Changes affecting the Etowah and Athens campuses of Starr Regional Medical Center are on the horizon, but those changes do not include mothballing the former Woods Memorial Hospital, according to Starr Regional CEO John Workman.
On Friday, Workman confirmed that plans over the next several months include consolidating inpatient care to the Athens campus and make new investments for new programs in Etowah, including emergency care, wound care, psychiatric and long-term care services, as well as outpatient imaging, and others.
"We are going to be making some changes over the next three to six months but we have no plans to close the facility," Workman said.
The issue was raised Thursday afternoon after Starr Regional-Etowah's employees and medical staff, as well as the Citizens Advisory Board, were informed via email that some services would be shifting in the future.
"It's a realignment of where services are going to be offered and putting together plans to make that happen," Workman said.
He reiterated that Starr Regional is one hospital with two locations "and we have assets in different places."
"I really don't want people to think we are closing the hospital," he said. "That's absolutely not true."
Workman noted that "there are a lot of changes in the healthcare industry right now" including reimbursement cuts and shifting services.
"We have to ensure to continue our ability to meet the needs of the community," he said, adding that Starr Regional Medial Center is adapting to those needs by realigning some services between the Athens and Etowah campuses.
Workman said "one or two" employees have been identified for layoff "but we're not having a mass layoff because of this."
"We staff to our volumes," he added. "We evaluate our staffing all the time."
Workman noted that the realignment of services will allow Starr Regional to strengthen what its offers in the region and what most patients need. He said staffers are looking to identify the best places to provide different components included in a comprehensive hospital.
"Once we get closer to sorting all that out ... we'll do some sort of public notice to let people know," he said.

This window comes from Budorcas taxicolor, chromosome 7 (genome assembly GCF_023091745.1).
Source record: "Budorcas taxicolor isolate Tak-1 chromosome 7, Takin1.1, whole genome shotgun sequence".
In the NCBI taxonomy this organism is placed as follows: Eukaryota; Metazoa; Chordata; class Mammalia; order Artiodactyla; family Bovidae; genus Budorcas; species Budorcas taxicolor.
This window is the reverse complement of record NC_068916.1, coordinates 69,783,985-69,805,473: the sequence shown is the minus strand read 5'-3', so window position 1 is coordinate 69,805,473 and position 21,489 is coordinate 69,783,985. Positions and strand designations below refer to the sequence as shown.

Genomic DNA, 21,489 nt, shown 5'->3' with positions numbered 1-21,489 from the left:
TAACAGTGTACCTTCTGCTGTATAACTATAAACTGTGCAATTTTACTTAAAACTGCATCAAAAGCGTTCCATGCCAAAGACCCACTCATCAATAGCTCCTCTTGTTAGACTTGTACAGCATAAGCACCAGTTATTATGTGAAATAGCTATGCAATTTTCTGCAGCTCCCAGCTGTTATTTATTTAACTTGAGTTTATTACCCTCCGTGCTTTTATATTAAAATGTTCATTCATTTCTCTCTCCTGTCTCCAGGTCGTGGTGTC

Workman has been CEO over both campuses since July 2012; he plans to retire on April 2.
"Our focus is on growth and also looking at what is happening on the horizon with all these momentous changes that are happening in the health care industry," he said. "We're doing these things to make sure we're positioned well in the future" and will be able to offer more services to the community.
"We are not discontinuing providing these services to the community, we're just looking to where we provide these services," he said.
Workman said he hopes the changes made will be a positive impact to the community.
"We've got to make sure both campuses are able to stay open," he said. "Really, our focus is on providing as many services as we can locally, close to home, and doing that in a quality way.
"Certain things will be available at the Athens campus and certain things will be available at the Etowah campus and a vast majority will be available at both," he said.
However, inpatient care is one aspect that may be best at one campus, he added.
McMinn County Mayor John Gentry, who serves on the local advisory board of Starr Regional's Etowah campus, said this morning our community will still be "fairly blessed" to have even one hospital with inpatient services. He added it sounds like Etowah will still have a large nursing home, some specialty treatments and an ER.
"We're rooting for them that these plans will work to grow services," he said.
In terms of healthcare, Gentry said he understands the same dynamics are taking place here in McMinn County as nationally. He also noted you can see what is going on in the region - Erlanger Medical Center in Chattanooga, Vanderbilt in Nashville, and Hutcheson Medical Center in North Georgia - with hospitals laying off employees or curtailing services.
"Obviously the volumes must not have been there to support the inpatient side of things," Gentry said. "We're definitely seeing the impact of a strained healthcare system with consolidation.
"It's a tough time in healthcare ... we're absolutely witnessing what's going on nationwide in healthcare," he said.
Gentry said McMinn County saw the beginning of those difficulties 15 years ago and that it could not support the ownership of a rural hospital. He said he hopes Starr Regional's plan is successful to bring in new services and expand services, adding he has been impressed with the hospital's ability to provide services in the community.
"If the need is here people will be able to seek those services here, they will return," he said.
Gentry added he knows that insurance changes have affected how healthcare is delivered, but he is not sure it's always in the best interest of the patients. Also, in terms of having a full-service hospital on the eastern side of county, Gentry said, "It's difficult to imaging that not being there."
Workman said Starr Regional is "totally committed" to improving emergency services at both locations.
"We're doing all sorts of great things" and want to be able to continue to improve, he said.